A WrestleMania X-Seven Retrospective From Inside The Astrodome

1 year ago by Connel Rumsey

A WrestleMania X-Seven Retrospective From Inside The Astrodome WWE

Originally written in March 2021

This year marks the twentieth anniversary of Wrestlemania X-Seven, a show that has gained near-mythical status in the two decades since. Dave Bradshaw, who was inside the Astrodome that night, remembers the experience and reflects on whether it really was the finest hour for pro wrestling’s premier event…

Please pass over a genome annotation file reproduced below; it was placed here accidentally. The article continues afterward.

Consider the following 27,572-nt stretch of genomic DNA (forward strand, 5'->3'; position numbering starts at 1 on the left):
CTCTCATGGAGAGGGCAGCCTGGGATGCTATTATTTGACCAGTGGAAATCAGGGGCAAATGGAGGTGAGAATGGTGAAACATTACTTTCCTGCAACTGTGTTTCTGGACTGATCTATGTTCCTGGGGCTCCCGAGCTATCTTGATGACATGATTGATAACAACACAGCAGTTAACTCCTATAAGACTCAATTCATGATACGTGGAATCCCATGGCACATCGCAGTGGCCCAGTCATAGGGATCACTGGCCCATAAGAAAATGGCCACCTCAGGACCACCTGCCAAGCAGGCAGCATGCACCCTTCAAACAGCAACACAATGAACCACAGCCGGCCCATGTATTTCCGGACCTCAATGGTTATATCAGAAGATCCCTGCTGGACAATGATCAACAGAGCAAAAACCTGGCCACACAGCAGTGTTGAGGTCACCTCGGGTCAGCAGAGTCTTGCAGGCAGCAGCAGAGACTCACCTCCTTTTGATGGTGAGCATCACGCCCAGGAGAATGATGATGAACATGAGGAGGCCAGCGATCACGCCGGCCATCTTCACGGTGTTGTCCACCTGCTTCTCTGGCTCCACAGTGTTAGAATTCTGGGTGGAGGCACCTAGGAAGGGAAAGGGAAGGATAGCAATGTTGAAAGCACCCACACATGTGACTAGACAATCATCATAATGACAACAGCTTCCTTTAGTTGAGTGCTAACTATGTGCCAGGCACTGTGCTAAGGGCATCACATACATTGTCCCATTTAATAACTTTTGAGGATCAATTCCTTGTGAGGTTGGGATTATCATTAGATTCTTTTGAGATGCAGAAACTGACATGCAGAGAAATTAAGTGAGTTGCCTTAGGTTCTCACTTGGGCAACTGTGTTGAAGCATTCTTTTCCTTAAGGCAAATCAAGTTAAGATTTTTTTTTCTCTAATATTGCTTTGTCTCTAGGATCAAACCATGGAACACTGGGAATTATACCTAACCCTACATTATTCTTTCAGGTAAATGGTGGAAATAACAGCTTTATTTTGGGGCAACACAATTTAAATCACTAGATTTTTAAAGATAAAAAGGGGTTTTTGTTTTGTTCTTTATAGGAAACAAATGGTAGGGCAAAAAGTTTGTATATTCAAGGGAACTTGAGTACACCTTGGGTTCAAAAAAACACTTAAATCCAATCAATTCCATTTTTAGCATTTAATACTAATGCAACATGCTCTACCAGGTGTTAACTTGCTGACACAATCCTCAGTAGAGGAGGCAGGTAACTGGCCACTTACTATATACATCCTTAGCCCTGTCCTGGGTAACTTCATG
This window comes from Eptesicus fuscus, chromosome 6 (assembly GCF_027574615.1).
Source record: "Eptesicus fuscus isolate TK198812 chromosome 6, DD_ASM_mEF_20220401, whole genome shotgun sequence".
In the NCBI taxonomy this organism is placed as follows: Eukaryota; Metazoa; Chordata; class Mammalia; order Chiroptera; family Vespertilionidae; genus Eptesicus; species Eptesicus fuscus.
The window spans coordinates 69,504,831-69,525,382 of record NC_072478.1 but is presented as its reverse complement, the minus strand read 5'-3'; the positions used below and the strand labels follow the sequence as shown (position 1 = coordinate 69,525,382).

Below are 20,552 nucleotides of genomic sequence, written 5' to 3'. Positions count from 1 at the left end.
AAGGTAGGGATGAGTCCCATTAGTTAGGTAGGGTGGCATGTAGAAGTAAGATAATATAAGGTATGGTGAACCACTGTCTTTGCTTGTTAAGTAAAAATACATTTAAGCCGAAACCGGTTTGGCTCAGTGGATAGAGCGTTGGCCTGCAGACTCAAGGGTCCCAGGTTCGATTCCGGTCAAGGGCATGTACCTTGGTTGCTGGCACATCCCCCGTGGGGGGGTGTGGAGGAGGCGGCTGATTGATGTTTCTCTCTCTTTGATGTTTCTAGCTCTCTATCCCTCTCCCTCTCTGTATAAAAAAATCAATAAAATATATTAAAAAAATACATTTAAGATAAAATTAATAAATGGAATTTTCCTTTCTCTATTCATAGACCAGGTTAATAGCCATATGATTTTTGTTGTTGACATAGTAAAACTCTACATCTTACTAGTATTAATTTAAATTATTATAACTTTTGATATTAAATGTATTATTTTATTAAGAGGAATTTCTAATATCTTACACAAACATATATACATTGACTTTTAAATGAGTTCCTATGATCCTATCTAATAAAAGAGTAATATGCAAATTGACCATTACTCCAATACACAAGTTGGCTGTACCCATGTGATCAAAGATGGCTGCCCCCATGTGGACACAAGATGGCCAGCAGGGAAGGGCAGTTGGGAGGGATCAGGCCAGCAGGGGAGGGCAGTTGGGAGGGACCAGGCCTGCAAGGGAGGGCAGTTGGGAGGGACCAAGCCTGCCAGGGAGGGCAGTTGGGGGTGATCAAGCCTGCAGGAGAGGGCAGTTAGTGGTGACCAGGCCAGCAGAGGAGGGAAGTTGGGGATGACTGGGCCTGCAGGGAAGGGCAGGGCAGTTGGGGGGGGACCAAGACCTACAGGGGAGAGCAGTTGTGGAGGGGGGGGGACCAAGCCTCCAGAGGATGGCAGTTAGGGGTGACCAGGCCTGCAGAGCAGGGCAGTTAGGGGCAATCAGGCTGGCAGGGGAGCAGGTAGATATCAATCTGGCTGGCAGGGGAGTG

What is the greatest letter you have ever received in your life? Mine arrived in February 2001 and began as follows: “You may remember that you entered a prize draw on our website last December for the chance to attend a WWF event of your choice in the United States. The competition received over 10,000 entries and, well, you are the winner…” A few minutes later I was on the phone being told that the prize included two event tickets plus plane fares, hotel accommodation and $200 spending money, most of which barely registered as the whole experience felt increasingly like a weird dream. “Do you have any idea yet which event you might like to attend?” asked the voice on the other end of the phone, as a wide smile started to form across my face. Yes, yes I did.